Sunday’s Japanese election resulted in an as expected win for the incumbent Prime Minister Shinzo Abe and his LDP party. The LDP won 325 seats of a possible 475 in the lower house, securing a strong majority and ensuring that Abe maintains support for his stimulus program known as Abenomics. While the vote does secure a mandate for further easing measures, the market appears to have already priced in the win prior to the weekend – meaning that the Yen actually rallied slightly on the news on light profit taking – falling 100 pips from the close last week to hit a low around 117.75 against the US Dollar.
WTI also gapped lower by over $1 per barrel, touching as low as $56.50. The fall is likely to hurt the Ruble today, as other commodity exporters like Australia have seen their currencies hit in early trading; the AUD is down half a cent from last week at just above the 0.8200 support level.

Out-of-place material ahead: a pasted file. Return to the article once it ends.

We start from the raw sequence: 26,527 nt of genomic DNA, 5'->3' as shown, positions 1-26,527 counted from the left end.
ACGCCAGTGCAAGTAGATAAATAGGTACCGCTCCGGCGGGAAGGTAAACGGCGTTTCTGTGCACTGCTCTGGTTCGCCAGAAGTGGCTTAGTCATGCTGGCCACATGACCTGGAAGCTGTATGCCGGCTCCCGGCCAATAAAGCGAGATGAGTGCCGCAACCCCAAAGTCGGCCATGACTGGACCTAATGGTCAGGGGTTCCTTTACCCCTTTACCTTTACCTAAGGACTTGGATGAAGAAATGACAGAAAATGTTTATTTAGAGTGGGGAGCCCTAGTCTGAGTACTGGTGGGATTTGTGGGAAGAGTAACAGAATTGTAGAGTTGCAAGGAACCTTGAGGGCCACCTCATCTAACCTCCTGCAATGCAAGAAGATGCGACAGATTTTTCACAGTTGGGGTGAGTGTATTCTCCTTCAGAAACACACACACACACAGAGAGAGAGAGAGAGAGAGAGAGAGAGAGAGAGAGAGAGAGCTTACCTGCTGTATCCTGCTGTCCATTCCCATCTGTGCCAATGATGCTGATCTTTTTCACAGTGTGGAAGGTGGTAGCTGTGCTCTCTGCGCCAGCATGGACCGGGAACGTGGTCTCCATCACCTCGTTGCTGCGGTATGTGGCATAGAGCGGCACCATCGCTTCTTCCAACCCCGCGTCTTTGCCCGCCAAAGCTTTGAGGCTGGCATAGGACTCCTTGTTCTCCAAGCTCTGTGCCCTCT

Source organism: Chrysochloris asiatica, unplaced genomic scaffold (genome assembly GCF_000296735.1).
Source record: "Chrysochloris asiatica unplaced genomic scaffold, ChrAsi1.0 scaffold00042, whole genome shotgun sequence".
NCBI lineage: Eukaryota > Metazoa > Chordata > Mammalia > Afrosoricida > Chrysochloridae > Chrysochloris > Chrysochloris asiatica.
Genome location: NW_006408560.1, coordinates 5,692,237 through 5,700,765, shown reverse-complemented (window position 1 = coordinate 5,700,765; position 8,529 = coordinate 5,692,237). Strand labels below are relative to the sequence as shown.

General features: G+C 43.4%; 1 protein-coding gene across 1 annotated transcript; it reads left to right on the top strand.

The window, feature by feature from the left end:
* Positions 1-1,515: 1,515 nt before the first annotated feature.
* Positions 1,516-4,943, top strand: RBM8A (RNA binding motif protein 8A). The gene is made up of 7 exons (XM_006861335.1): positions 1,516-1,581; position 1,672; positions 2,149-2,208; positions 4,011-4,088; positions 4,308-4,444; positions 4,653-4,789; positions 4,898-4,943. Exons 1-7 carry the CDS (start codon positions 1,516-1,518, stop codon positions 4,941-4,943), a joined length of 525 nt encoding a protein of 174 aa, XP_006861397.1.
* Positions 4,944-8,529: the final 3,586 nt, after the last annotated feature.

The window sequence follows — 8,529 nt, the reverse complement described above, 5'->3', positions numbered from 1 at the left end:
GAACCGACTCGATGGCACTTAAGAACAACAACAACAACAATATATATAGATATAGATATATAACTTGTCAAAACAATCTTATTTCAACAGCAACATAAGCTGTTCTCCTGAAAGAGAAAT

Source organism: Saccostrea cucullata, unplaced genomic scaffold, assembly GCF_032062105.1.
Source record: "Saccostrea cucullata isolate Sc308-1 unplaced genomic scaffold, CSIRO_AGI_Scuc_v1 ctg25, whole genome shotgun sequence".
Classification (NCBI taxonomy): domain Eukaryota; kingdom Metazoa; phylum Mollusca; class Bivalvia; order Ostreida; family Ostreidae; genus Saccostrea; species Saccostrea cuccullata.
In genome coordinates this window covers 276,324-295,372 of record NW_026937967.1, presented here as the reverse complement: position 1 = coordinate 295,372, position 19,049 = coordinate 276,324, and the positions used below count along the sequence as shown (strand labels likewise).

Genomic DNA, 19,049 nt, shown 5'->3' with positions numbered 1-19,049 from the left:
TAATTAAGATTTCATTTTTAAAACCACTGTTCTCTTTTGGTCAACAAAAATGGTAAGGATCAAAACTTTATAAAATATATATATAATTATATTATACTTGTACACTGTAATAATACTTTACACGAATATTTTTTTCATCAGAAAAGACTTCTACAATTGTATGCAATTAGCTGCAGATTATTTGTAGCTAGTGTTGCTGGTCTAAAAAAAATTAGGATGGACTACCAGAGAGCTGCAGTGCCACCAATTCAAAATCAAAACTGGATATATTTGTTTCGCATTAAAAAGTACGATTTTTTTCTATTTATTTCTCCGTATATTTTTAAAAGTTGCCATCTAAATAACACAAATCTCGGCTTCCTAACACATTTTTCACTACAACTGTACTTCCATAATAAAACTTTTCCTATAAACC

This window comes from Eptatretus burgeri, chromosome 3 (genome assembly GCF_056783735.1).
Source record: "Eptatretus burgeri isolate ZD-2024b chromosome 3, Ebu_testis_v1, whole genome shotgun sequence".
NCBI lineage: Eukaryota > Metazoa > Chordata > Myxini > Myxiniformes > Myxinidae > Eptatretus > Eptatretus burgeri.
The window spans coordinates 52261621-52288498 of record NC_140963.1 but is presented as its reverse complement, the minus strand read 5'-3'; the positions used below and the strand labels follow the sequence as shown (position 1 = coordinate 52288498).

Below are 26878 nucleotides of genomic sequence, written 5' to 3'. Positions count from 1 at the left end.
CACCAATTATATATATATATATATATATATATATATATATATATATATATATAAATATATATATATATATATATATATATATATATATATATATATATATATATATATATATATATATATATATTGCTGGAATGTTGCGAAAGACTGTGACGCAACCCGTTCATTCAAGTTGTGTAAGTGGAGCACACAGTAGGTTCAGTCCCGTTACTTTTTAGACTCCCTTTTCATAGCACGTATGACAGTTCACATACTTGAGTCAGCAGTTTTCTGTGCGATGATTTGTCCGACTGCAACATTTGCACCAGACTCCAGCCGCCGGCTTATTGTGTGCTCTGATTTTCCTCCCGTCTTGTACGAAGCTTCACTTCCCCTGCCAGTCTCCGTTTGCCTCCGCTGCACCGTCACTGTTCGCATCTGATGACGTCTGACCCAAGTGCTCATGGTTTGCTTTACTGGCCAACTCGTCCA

Chinese industrial production will be released today at 07:30 server time, with the year on year figure expected to come in at 7.6% – down from the previous months 7.7%. Chinese data has been showing signs of weakness recently, even as equity markets rallied in bubble like euphoria, with industrial production one which has been on a fairly steady downwards trend since the initial GFC recovery.
Industrial production is an important number for the Australian dollar, as Chinese industrial inputs are typically resource heavy and reflective of Australian exports. With Iron Ore prices tumbling and the Australian dollar lacking any substantial demand, those with a long AUD bias will be hoping for a strong number.
However, a particularly weak number would indicate that the economy is rebalancing, particularly if it is accompanied by a lower Fixed Asset Investment figure and a higher Retail Sales number. China has been trying to rebalance away from its investment driven growth model towards a consumer based economy – a big part of that is lowering Investment and increasing consumption indicators such as retail sales. While considered a positive for the Chinese economy, the Australian dollar is unlikely to benefit from a move away from resource intensive production.